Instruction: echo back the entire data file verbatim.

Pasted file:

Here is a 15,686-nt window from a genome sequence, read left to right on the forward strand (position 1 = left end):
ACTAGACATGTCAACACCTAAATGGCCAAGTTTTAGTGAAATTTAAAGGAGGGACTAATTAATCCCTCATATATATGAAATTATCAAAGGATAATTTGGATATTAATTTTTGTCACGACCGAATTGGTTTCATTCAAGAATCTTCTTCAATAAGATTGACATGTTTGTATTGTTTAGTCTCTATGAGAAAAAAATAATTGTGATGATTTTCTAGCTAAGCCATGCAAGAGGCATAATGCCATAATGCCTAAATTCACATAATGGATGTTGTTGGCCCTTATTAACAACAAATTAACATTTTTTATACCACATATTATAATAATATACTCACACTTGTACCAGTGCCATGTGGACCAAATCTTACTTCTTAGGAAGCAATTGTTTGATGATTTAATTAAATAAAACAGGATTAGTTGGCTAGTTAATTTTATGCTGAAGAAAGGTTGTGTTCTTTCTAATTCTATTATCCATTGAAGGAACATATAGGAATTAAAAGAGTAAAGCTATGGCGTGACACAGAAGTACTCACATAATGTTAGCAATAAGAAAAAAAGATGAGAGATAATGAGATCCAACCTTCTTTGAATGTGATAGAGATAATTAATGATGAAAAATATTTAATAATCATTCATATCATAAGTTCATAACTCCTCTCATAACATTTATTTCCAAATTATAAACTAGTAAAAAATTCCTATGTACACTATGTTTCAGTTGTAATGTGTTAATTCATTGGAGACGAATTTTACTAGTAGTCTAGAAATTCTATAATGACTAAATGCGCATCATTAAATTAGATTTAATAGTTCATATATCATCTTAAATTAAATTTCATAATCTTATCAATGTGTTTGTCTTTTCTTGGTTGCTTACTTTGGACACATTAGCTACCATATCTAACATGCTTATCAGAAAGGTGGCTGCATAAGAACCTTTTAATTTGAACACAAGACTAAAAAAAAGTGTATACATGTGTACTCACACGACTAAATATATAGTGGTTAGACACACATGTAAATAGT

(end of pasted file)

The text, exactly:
Here is a 15,686-nt window from a genome sequence, read left to right on the forward strand (position 1 = left end):
ACTAGACATGTCAACACCTAAATGGCCAAGTTTTAGTGAAATTTAAAGGAGGGACTAATTAATCCCTCATATATATGAAATTATCAAAGGATAATTTGGATATTAATTTTTGTCACGACCGAATTGGTTTCATTCAAGAATCTTCTTCAATAAGATTGACATGTTTGTATTGTTTAGTCTCTATGAGAAAAAAATAATTGTGATGATTTTCTAGCTAAGCCATGCAAGAGGCATAATGCCATAATGCCTAAATTCACATAATGGATGTTGTTGGCCCTTATTAACAACAAATTAACATTTTTTATACCACATATTATAATAATATACTCACACTTGTACCAGTGCCATGTGGACCAAATCTTACTTCTTAGGAAGCAATTGTTTGATGATTTAATTAAATAAAACAGGATTAGTTGGCTAGTTAATTTTATGCTGAAGAAAGGTTGTGTTCTTTCTAATTCTATTATCCATTGAAGGAACATATAGGAATTAAAAGAGTAAAGCTATGGCGTGACACAGAAGTACTCACATAATGTTAGCAATAAGAAAAAAAGATGAGAGATAATGAGATCCAACCTTCTTTGAATGTGATAGAGATAATTAATGATGAAAAATATTTAATAATCATTCATATCATAAGTTCATAACTCCTCTCATAACATTTATTTCCAAATTATAAACTAGTAAAAAATTCCTATGTACACTATGTTTCAGTTGTAATGTGTTAATTCATTGGAGACGAATTTTACTAGTAGTCTAGAAATTCTATAATGACTAAATGCGCATCATTAAATTAGATTTAATAGTTCATATATCATCTTAAATTAAATTTCATAATCTTATCAATGTGTTTGTCTTTTCTTGGTTGCTTACTTTGGACACATTAGCTACCATATCTAACATGCTTATCAGAAAGGTGGCTGCATAAGAACCTTTTAATTTGAACACAAGACTAAAAAAAAGTGTATACATGTGTACTCACACGACTAAATATATAGTGGTTAGACACACATGTAAATAGT